I’m sure many of you have heard that Samsung lost a patent infringement suit in California Patent Court earlier this week. Yes, we may be paying more for smart phones for a short while. Yes, Samsung may have overstepped “taking design inspirations” from the iPhone. Yes, this may have a ripple effect on all the other patent suits that are pending between the giant technology companies. But all of this is nothing new.
As nearly everyone that has been in the tech industry knows, everything is “stolen” from someone else. Apple “stole” their user interface from technology developed by Xerox in their PARC research lab. But Xerox couldn’t figure out how to sell that technology. Microsoft was “inspired” by the Apple user interface and developed Windows™.
Back when I was in software development, I used to say that there was no such thing as an original program. Every program was copied something from somewhere else and then stuff was added to the original. I’m sure that even the “first” program was just a set of instructions that was translated to something a machine could do.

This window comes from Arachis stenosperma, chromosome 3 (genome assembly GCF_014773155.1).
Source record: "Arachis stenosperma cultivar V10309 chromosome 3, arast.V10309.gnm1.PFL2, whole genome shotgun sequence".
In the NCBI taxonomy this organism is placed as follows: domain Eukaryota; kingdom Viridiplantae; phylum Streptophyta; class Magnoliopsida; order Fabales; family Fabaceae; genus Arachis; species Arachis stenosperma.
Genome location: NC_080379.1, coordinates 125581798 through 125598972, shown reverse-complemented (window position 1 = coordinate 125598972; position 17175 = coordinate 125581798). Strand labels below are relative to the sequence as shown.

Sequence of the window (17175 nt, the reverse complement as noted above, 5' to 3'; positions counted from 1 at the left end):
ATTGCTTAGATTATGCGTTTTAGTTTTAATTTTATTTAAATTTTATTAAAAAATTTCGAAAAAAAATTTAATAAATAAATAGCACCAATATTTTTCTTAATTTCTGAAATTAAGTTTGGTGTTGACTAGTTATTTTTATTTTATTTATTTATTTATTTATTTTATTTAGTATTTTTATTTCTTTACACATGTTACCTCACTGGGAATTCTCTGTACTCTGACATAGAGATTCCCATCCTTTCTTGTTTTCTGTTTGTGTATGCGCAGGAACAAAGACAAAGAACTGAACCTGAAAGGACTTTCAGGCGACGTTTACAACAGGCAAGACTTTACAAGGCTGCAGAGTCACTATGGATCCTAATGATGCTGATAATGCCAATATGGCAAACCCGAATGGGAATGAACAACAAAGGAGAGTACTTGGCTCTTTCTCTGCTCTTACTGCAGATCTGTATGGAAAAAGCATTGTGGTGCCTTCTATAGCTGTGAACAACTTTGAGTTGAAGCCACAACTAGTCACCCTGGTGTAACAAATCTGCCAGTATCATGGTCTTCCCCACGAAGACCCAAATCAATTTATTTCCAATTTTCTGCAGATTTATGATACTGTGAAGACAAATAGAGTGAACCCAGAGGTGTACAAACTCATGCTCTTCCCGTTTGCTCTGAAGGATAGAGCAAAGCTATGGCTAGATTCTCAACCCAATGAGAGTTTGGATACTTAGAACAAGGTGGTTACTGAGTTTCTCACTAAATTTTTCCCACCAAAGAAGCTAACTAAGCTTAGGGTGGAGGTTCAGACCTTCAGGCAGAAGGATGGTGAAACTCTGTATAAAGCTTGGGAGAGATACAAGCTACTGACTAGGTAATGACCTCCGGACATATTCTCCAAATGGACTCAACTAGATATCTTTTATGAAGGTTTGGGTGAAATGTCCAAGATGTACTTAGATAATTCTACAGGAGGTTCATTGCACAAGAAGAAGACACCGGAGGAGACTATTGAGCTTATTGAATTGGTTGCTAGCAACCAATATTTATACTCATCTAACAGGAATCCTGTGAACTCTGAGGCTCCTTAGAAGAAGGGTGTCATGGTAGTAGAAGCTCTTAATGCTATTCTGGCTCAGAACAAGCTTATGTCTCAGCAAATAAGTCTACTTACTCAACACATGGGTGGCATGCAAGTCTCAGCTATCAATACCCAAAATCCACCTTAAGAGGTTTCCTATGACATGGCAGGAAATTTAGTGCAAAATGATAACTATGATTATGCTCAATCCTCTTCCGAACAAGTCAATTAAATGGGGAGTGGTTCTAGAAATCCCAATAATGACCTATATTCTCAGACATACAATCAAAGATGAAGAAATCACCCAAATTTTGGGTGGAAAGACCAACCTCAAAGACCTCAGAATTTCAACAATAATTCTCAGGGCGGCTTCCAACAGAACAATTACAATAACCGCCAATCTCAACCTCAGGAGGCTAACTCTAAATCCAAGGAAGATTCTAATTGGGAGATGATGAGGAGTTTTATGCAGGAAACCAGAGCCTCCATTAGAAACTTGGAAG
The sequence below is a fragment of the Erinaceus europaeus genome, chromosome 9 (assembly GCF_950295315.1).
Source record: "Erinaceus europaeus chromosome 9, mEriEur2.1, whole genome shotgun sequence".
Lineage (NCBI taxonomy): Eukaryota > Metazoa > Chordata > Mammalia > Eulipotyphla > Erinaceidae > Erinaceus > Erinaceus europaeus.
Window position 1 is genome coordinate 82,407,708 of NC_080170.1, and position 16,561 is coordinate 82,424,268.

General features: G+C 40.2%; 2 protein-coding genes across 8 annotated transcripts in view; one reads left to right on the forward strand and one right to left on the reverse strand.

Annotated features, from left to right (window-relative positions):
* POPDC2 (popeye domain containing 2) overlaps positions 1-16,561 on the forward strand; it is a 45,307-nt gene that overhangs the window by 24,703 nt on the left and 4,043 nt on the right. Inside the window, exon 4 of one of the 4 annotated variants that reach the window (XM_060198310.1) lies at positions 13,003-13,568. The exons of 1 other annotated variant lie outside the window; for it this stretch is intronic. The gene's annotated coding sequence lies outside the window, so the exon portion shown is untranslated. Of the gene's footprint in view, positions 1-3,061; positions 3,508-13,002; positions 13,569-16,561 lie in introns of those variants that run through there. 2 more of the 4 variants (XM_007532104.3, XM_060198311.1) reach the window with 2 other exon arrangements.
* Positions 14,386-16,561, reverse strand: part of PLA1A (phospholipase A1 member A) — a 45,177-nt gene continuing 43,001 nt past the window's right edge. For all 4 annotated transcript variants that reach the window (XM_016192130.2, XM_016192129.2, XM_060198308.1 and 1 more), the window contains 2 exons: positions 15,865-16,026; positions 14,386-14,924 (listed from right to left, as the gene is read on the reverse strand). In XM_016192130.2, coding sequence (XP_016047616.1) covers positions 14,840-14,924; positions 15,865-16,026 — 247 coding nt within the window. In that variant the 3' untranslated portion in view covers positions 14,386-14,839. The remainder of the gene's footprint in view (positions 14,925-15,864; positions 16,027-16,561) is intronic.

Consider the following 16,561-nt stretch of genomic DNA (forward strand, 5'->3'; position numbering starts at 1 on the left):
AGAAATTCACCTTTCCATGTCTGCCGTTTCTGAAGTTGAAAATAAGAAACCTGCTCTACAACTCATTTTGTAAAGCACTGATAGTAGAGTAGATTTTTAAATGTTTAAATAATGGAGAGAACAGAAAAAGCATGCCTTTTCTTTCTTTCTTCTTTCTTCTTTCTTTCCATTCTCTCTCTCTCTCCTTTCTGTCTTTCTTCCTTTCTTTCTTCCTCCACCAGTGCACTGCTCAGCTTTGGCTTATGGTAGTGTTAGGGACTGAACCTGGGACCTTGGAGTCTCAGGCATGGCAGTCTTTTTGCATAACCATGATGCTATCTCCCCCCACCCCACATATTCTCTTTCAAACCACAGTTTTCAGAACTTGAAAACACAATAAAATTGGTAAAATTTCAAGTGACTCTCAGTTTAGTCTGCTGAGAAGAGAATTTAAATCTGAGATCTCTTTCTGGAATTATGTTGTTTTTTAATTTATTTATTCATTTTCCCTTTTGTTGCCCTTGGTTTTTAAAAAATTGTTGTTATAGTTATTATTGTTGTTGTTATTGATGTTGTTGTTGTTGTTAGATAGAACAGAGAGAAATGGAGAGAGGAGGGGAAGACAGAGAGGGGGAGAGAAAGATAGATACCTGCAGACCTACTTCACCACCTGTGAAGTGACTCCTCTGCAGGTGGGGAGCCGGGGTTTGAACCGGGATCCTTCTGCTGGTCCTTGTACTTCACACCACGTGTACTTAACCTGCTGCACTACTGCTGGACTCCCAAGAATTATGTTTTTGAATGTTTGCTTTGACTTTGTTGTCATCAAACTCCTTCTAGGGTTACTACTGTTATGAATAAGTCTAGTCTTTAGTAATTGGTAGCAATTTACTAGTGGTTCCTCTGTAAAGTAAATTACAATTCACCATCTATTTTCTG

Innovation should be rewarded. But now, companies claim innovation and pay lawyers to prevent anyone from saying it isn’t. I have a friend that was awarded several patents for things he did when working in the telecommunication industry. He told me that he didn’t think what he had done was anything really special, but the lawyers made it look special so they could stop anyone else from coming up with the same answer when confronted with the same problem.
I cannot really see that a rectangular shape for a phone is patentable. Many phones before the iPhone were basically a rectangular shape. The dimensions of the rectangle of a phone or proportions between the dimensions are probably more a function of human ergonomics and technical requirements. Are ergonomics now patentable? Are companies going to sue people because a shape feels comfortable and they make something in that shape?
In the technical world, innovation really comes from using something you learn (so someone else did it first) for something different than what it was originally intended. Or taking something that already is and finding a way to automate it. If this infringes on patent law, then patent law needs to be changed.